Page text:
Anion gap

The anion gap[1][2] (AG or AGAP) is a value calculated from the results of multiple individual medical lab tests. It may be reported with the results of an electrolyte panel, which is often performed as part of a comprehensive metabolic panel.[3]

Pathophysiology sample values
Na+ = 140 Cl = 100 BUN = 20 /
Glu = 150
K+ = 4 CO2 = 22 PCr = 1.0 \
HCO3 = 24 paCO2 = 40 paO2 = 95 pH = 7.40
pACO2 = 36 pAO2 = 105 A-a g = 10
Ca = 9.5 Mg2+ = 2.0 PO4 = 1
CK = 55 BE = −0.36 AG = 16
PMO = 300 PCO = 295 POG = 5 BUN:Cr = 20
UNa+ = 80 UCl = 100 UAG = 5 FENa = 0.95
UK+ = 25 USG = 1.01 UCr = 60 UO = 800
LDH = 100 TP = 7.6 AST = 25 TBIL = 0.7
ALP = 71 Alb = 4.0 ALT = 40 BC = 0.5
AST/ALT = 0.6 BU = 0.2
AF alb = 3.0 SAAG = 1.0 SOG = 60
CSF alb = 30 CSF glu = 60 CSF/S alb = 7.5 CSF/S glu = 0.4

The anion gap is the difference between certain measured cations (positively charged ions) and the measured anions (negatively charged ions) in serum, plasma, or urine. The magnitude of this difference (i.e., "gap") in the serum is often calculated in medicine when attempting to identify the cause of metabolic acidosis, a lower than normal pH in the blood. If the gap is greater than normal, then high anion gap metabolic acidosis is diagnosed.

The term "anion gap" usually implies "serum anion gap", but the urine anion gap is also a clinically useful measure.[4][5][6][7]


The anion gap is a calculated measure. This means that it is not directly measured by a specific lab test; rather, it is computed with a formula that uses the results of several individual lab tests, each of which measures the concentration of a specific anion or cation.

The concentrations are expressed in units of milliequivalents/liter (mEq/L) or in millimoles/litre (mmol/L).

With potassium

The anion gap is calculated by subtracting the serum concentrations of chloride and bicarbonate (anions) from the concentrations of sodium and potassium (cations):

= ([Na+] + [K+]) − ([Cl] + [HCO
]) = 20 mEq/L

Without potassium (daily practice)

Because potassium concentrations are very low, they usually have little effect on the calculated gap. Therefore, omission of potassium has become widely accepted. This leaves the following equation:

= [Na+] - ([Cl] + [HCO

Normal AG = 8-16 mEq/L

Expressed in words, the equation is:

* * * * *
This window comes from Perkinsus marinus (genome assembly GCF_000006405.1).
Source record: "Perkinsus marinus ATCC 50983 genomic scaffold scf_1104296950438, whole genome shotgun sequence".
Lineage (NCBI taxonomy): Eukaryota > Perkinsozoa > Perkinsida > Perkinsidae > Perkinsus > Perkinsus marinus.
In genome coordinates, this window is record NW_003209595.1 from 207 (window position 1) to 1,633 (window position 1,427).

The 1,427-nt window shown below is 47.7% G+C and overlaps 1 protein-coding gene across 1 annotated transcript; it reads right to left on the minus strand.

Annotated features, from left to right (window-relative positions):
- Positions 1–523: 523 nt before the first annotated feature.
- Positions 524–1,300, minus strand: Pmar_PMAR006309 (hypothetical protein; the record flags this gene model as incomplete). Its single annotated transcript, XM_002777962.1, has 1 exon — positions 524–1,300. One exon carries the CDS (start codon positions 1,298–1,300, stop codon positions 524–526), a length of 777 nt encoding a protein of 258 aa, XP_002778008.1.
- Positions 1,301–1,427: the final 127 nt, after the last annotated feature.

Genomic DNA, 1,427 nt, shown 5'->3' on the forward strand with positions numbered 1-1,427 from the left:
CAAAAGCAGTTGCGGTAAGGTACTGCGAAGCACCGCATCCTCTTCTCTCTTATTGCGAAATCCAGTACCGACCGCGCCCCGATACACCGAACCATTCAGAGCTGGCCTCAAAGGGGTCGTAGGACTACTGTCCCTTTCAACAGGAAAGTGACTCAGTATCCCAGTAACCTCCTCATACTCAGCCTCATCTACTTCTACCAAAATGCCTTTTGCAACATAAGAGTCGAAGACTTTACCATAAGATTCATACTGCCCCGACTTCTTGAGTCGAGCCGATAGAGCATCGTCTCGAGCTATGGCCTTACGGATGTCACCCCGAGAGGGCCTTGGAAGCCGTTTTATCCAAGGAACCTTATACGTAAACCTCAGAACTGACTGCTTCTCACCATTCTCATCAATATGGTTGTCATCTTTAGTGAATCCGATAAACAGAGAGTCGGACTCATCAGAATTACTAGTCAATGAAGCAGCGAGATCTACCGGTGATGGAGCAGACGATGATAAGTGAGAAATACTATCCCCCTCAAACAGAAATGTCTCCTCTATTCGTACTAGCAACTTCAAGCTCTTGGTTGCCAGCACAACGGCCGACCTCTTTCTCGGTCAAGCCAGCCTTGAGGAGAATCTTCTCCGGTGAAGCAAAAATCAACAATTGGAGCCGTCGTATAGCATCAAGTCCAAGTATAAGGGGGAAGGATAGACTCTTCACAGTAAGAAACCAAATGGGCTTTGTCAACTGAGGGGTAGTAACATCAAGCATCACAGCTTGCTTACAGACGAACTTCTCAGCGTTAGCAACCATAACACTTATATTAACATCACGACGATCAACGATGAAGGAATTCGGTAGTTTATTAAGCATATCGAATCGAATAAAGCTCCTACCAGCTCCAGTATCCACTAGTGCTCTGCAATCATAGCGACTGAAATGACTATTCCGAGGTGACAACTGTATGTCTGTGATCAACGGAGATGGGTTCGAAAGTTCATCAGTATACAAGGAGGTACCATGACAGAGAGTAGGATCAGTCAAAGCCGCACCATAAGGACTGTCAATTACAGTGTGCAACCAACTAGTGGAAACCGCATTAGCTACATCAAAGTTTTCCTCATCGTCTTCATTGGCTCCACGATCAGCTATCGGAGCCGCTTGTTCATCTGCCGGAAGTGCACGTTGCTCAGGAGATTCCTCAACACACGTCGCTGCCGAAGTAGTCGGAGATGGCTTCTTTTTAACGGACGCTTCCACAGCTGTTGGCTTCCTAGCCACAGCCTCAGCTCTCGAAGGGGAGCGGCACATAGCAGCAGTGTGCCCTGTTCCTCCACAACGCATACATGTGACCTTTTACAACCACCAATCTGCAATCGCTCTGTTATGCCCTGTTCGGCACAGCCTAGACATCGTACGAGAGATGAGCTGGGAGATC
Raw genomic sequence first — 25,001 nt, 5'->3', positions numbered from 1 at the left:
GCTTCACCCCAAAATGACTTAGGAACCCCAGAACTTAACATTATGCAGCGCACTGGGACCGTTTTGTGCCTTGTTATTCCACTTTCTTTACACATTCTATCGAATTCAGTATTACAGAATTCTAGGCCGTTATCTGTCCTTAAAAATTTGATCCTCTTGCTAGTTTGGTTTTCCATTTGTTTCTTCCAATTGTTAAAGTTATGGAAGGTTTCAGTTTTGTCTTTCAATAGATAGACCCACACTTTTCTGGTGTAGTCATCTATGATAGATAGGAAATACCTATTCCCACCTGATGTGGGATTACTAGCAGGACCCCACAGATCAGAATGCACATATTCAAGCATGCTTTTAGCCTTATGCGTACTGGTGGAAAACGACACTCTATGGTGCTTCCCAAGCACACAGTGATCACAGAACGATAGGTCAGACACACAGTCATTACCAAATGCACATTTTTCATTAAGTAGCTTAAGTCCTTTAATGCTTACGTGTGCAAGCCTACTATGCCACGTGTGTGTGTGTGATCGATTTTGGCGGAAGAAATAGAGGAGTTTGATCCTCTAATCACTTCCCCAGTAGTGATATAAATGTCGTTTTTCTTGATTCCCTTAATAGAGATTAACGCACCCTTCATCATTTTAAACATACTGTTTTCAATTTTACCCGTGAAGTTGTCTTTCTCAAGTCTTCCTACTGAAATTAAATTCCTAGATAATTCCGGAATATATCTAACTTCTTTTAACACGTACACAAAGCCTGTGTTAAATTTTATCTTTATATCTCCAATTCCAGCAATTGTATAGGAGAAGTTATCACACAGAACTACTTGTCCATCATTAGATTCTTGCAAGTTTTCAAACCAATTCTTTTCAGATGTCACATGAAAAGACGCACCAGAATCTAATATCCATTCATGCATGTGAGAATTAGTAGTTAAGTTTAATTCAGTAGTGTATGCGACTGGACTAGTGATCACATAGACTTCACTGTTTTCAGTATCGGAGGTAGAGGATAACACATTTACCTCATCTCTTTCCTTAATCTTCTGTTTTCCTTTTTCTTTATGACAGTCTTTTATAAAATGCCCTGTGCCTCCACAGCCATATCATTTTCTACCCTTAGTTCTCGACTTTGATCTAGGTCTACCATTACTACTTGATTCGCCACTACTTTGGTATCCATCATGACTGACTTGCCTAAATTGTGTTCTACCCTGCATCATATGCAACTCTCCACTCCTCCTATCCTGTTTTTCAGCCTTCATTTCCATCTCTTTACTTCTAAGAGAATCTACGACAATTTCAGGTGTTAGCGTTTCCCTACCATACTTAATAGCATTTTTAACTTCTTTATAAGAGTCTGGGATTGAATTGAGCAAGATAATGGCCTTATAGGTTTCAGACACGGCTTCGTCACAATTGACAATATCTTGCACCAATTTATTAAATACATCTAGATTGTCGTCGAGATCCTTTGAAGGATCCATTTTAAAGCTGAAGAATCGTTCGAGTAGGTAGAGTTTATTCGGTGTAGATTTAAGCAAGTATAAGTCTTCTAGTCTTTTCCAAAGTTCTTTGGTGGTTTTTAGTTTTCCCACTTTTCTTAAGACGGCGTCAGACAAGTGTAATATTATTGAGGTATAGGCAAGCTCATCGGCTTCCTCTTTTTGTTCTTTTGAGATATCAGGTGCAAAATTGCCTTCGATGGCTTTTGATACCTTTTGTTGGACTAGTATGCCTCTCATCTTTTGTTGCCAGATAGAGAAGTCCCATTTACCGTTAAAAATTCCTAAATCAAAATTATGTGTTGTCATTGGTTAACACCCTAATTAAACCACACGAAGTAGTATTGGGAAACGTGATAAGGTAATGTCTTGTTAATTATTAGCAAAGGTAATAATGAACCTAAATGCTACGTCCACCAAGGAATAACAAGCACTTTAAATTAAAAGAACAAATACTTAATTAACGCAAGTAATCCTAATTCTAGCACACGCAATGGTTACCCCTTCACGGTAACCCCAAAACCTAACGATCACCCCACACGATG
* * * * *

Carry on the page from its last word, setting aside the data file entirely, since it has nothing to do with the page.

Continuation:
Anion Gap = Sodium - (Chloride + Bicarbonate)

(Bicarbonate may also be referred to as "total CO2" or "carbon dioxide".)[3]


Calculating the anion gap is clinically useful because it helps in the differential diagnosis of a number of disease states.

The total number of cations (positive ions) should be equal to the total number of anions (negative ions), so that the overall electrical charge is neutral. However, routine tests do not measure all types of ions. The anion gap is representative of how many ions are not accounted for by the lab measurements used in the calculation. These "unmeasured" ions are mostly anions, which is why the value is called the "anion gap."[3]

By definition, only the cations sodium (Na+) and potassium (K+) and the anions chloride (Cl) and bicarbonate (HCO
) are used to calculate the anion gap. (As discussed above, potassium may or may not be used, depending on the specific lab.)

The cations calcium (Ca2+) and magnesium (Mg2+) are also commonly measured, but they aren't used to calculate the anion gap. Anions that are generally considered "unmeasured" include a few normally occurring serum proteins, and some pathological proteins (e.g., paraproteins found in multiple myeloma).

Similarly, tests do often measure the anion phosphate (PO3−
) specifically, but it isn't used to calculate that "gap," even if it is measured. Commonly 'unmeasured' anions include sulfates and a number of serum proteins.

In normal health there are more measurable cations than measurable anions in the serum; therefore, the anion gap is usually positive. Because we know that plasma is electro-neutral (uncharged), we can conclude that the anion gap calculation represents the concentration of unmeasured anions. The anion gap varies in response to changes in the concentrations of the above-mentioned serum components that contribute to the acid-base balance.

Normal value ranges

Different labs use different formulae and procedures to calculate the anion gap, so the reference range (or "normal" range) from one lab isn't directly interchangeable with the range from another. The reference range provided by the particular lab that performed the testing should always be used to interpret the results.[3] Also, some healthy people may have values outside of the "normal" range provided by any lab.

Modern analyzers use ion-selective electrodes which give a normal anion gap as <11 mEq/L. Therefore, according to the new classification system, a high anion gap is anything above 11 mEq/L and a normal anion gap is often defined as being within the prediction interval of 3–11 mEq/L,[8] with an average estimated at 6 mEq/L.[9]